I've had farmers tell me that they will use the revenue guarentee offered thru crop insurance as a "put option" and only market the 20% or so of the uncovered crop prior to planting. Please help me understand that thinking when the revnue guarentee has the potential of being wiped out by higher than average yields.
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Well ya thats kinda my point. Why spend the money for crop insurance when from a crop management standpoint farmers today are doing everything technically possible to achieve above aveage yields. Isnt crop insurance really Balance Sheet Insurance?
I know but does the crop insurance premium you have paid say over the last 10 years (assuming you have been a crop insurance user) effieciency and economically covered your risk?
Crop insurance for the most part is "banker" insurance. It "insures" that the majority of farmers can get an operating loan.
The original idea behind revenue insurance was that you market your coverd bushels. So if you have a 150 yield and you take 70% insurance thats 105 bushel you are guranteeed. So if you have a $6 gurantee spring price you can market $630/ac worth of corn and if there is a bad yield your insurance is suppose to cover what you have sold if you can't cover the bushels with your actually production.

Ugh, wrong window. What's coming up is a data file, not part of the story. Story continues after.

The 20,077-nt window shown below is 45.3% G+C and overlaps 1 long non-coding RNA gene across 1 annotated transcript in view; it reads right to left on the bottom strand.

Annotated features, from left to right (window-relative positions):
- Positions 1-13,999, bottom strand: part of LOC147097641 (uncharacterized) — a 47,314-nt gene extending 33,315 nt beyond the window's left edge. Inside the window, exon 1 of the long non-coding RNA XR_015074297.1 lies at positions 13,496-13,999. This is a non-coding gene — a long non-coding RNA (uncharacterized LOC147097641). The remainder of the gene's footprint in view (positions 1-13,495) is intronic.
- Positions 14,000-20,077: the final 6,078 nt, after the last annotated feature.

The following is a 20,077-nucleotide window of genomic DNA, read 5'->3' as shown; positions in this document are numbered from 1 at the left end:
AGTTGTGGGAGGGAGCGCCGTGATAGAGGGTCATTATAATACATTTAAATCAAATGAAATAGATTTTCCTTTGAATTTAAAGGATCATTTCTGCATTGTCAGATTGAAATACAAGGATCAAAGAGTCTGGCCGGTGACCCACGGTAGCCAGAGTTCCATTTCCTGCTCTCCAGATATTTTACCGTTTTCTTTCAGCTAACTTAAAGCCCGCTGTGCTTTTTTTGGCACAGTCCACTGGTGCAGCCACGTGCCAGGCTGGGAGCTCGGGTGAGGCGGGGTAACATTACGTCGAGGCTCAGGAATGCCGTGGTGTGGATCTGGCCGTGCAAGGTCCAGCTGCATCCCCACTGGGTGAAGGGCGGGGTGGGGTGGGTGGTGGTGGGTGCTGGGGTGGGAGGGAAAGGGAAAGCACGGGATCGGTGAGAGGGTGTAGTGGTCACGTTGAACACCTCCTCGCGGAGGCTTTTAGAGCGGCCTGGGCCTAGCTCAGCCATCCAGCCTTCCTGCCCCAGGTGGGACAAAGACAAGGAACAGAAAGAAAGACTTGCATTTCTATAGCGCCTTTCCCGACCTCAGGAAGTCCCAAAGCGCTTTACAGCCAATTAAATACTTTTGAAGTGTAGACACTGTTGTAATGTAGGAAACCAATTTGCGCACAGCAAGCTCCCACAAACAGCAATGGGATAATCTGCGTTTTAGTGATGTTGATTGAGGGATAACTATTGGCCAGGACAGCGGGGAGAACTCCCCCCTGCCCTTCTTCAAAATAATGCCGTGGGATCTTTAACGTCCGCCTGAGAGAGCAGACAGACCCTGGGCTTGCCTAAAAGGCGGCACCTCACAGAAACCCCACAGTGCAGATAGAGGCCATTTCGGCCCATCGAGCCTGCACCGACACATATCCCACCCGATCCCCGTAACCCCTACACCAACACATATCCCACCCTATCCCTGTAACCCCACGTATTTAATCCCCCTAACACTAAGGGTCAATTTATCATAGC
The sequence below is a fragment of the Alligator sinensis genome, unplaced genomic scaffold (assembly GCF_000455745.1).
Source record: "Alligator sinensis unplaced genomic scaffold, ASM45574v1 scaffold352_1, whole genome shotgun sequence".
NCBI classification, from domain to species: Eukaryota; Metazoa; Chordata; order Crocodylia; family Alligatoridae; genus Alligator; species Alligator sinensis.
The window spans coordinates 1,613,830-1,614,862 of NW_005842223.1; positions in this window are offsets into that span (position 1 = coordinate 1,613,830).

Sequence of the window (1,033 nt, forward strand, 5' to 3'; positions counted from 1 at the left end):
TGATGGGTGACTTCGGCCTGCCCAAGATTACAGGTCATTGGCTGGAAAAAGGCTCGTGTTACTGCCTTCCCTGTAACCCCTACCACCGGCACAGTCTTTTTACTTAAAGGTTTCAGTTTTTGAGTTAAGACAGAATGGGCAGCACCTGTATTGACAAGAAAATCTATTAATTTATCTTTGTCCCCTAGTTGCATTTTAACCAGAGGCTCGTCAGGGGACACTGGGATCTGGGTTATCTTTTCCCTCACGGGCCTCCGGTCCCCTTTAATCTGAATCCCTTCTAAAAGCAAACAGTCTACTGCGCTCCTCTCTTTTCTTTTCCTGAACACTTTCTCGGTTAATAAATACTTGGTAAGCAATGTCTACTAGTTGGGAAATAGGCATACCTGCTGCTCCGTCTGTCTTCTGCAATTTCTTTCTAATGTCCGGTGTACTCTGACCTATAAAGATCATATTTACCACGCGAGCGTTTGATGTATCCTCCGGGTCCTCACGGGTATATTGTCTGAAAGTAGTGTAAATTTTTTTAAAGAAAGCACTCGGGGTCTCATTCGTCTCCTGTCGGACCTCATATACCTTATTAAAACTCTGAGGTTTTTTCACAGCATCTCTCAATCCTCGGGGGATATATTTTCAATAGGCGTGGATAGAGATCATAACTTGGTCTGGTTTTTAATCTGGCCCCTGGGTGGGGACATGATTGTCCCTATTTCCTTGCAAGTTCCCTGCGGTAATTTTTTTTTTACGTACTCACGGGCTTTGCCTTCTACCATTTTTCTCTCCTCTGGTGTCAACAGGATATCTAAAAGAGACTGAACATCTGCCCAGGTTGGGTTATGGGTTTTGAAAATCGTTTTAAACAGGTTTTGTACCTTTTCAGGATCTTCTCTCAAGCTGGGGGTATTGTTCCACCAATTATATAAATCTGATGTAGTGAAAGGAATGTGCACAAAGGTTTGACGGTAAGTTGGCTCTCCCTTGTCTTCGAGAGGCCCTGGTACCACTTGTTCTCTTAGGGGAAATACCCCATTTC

Thats the way it was explained to me.
I only view crop insurance as a put option if you market more than 50% of your crop and the price does fall. I know some folks that cleaned house in this scenerio in 2008.
Let me give an example of what happened in 2008.
6.00 spring price, 4.00 fall price. 200 bpa APH, coverage level 85%
.85 x 200 x 6.00 = 1020/acre guarantee. Farmer sells 70% of production in spring. Farmer raises 200 bpa and price falls to 4.00
200 x 4.00 =800 in production. 1020 guarantee - 800 in production = 220 payment.
Now, since the farmer sold .70 x 200 bpa x 6 = 840 per acre. Received 220 in a payment. 840 +220= 1060 PLUS
he sold the remainder of 30% in production ( 60 bpa ) x 4.00 = 240. +1060 = 1300 an acre.
Then the farmer who sold 0% raised 200 bpa. 200 x 4 = 800 + 220 an acre payment = 1020.
The way I see it, you have to forward contract at the higher price in order to benefit from the crop insurance "put option"
And me [being my own banker] by carrying Fed. Crop am able to plant another year.....in case of a crop destroying drought , excessive rain or whatever. John
JCC: we are in that other category ... the minority.
And yes you are also right, makes no difference whether it is self financed or done through the bank down on the corner of Savings and Loan in town.
You guarantee you will farm again.